Speaking at a Platts Energy Podium event in Washington, Jaczko said NRC staff has received 18 applications for combined construction permit-operating licenses, or COLs, for new reactors.
Thirteen of those applications are now being reviewed, and five other reviews have been suspended at the applicants' request for various reasons, he said.
The "most important focus and priority" for the new reactor licensing process is to complete NRC's certification review for designs referenced in those COL applications, Jaczko said.
In some instances, COL applications refer to designs that are not yet certified, which is not what NRC envisioned when the license process for new reactors was developed, Jaczko explained. He attributed the discrepancy to "a variety of technical issues" and situations where vendors have not responded promptly to NRC staff questions. Requiring COL applications to reference a design that has already been certified, as has been urged by some members of Congress, is "a good suggestion," he said.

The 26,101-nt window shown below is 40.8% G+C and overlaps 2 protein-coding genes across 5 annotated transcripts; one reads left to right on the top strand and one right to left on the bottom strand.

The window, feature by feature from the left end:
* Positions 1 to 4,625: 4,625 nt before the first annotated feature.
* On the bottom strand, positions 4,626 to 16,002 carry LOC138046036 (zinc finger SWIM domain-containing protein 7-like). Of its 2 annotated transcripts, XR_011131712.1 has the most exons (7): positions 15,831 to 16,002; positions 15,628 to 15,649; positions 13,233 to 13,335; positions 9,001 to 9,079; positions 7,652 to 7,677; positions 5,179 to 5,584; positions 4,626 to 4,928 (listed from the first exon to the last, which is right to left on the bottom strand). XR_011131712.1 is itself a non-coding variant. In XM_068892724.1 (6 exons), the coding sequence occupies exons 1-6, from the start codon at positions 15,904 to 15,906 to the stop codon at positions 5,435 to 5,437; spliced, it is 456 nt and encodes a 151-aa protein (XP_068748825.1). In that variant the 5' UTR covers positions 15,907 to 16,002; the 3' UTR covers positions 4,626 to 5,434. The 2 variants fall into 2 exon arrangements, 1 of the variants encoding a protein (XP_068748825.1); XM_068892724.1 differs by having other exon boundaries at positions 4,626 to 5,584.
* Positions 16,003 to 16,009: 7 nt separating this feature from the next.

Jaczko was "reluctant to predict" when the first new U.S. reactor might come online, saying the time needed to complete COL reviews likely will vary. But he assured that agency staff is "flexible" and able to adapt to these circumstances.
NRC will continue to review a 2008 application by the U.S. Department of Energy to build a nuclear waste repository at Yucca Mountain in Nevada despite the Obama administration's decision this year to look for other options for disposal, according to Jaczko. He said the review will be commensurate with the resources provided for that assessment by Congress in the fiscal 2010 budget which is pending on Capitol Hill.
In the next year or so, NRC will gain "greater clarity on how to move forward" with this review, the chairman noted.